Hi All I'm presuming (correct me if I'm wrong) that when I have an overloaded string literal in my program, let's say it's overloaded to Text, the conversion from [Char] -> Text happens at runtime, instead of what would be ideal being that the compiler somehow does that conversion at compile time and puts the raw bytes that represent the Text object in the executable?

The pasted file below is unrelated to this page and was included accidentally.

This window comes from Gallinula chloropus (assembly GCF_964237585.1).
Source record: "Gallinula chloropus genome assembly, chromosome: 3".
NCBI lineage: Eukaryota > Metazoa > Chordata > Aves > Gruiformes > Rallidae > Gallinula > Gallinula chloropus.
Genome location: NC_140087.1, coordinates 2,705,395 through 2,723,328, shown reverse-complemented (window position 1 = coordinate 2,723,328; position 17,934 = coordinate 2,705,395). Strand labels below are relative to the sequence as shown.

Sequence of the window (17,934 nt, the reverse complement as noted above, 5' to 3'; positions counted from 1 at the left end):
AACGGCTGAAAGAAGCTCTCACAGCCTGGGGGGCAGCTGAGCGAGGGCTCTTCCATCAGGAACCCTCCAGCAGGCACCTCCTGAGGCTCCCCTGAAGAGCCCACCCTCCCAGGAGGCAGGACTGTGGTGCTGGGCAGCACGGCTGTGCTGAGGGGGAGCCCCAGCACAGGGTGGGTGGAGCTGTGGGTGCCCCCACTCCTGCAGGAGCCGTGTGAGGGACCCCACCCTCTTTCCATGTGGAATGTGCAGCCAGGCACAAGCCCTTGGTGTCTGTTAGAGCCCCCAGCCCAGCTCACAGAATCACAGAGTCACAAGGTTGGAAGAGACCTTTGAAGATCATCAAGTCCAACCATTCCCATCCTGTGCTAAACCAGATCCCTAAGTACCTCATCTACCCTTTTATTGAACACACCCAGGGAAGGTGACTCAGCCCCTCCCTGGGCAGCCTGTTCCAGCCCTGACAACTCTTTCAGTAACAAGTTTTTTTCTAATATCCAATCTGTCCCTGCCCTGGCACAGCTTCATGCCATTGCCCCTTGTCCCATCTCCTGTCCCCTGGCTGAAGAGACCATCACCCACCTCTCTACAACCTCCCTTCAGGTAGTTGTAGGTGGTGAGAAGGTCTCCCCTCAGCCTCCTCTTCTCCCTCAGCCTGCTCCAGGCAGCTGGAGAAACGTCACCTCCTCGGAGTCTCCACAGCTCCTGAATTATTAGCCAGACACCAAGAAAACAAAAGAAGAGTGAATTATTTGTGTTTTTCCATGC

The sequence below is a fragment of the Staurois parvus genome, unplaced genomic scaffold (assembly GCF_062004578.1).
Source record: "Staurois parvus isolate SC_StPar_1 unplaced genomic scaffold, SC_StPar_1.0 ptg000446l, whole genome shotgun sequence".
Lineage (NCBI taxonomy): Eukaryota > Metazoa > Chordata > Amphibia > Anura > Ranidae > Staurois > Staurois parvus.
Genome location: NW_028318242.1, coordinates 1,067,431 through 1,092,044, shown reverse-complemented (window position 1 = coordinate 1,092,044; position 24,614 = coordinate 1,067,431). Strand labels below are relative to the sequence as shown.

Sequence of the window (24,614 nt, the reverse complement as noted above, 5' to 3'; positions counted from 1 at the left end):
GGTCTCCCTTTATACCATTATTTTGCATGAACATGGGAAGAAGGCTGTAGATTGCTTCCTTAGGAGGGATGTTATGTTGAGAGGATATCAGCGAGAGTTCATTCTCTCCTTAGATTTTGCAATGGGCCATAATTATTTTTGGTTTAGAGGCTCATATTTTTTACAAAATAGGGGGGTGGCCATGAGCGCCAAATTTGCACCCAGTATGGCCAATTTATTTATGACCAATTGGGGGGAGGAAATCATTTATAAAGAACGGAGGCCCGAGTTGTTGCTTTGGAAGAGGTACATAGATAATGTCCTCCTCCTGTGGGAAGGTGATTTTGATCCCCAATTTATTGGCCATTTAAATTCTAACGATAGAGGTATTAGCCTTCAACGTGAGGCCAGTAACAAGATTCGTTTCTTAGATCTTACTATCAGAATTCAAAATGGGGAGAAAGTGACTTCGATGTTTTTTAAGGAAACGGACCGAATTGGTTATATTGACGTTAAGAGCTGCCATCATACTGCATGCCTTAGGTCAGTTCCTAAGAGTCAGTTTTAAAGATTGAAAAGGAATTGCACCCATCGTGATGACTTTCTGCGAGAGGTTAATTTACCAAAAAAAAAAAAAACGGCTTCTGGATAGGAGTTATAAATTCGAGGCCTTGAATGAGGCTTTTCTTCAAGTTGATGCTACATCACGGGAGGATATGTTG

If it does work like that, that's not a big deal. But let's say I have: f :: Text -> Text -> Text f x y = Text.concat ["Hello", x, "World", y] This is desugared like so: f :: Text -> Text -> Text f x y = Text.concat [fromString "Hello", x, fromString "World", y] Would there be a [Char] -> Text conversion from ['H', 'e', 'l', 'l', 'o'] -> Text "Hello" everytime 'f' is called, or is 'f' rewritten something like this: f :: Text -> Text -> Text f x y = Text.concat [hello, x, world, y] hello :: Text hello = fromString "Hello" world :: Text world = fromString "World" So the [Char] -> Text conversion is only done once and memomised? I guess this brings up the more general question, if I have this: f x = h x (g (42 :: Int)) Can I rely on GHC rewriting it like this? f x = h x y y = g (42 :: Int) Or is this a transformation I should do explicitly if I want to rely on it? (I've added ":: Int" because I guess it can't do this when there's polymorphism sneaking in) Thanks, Clinton
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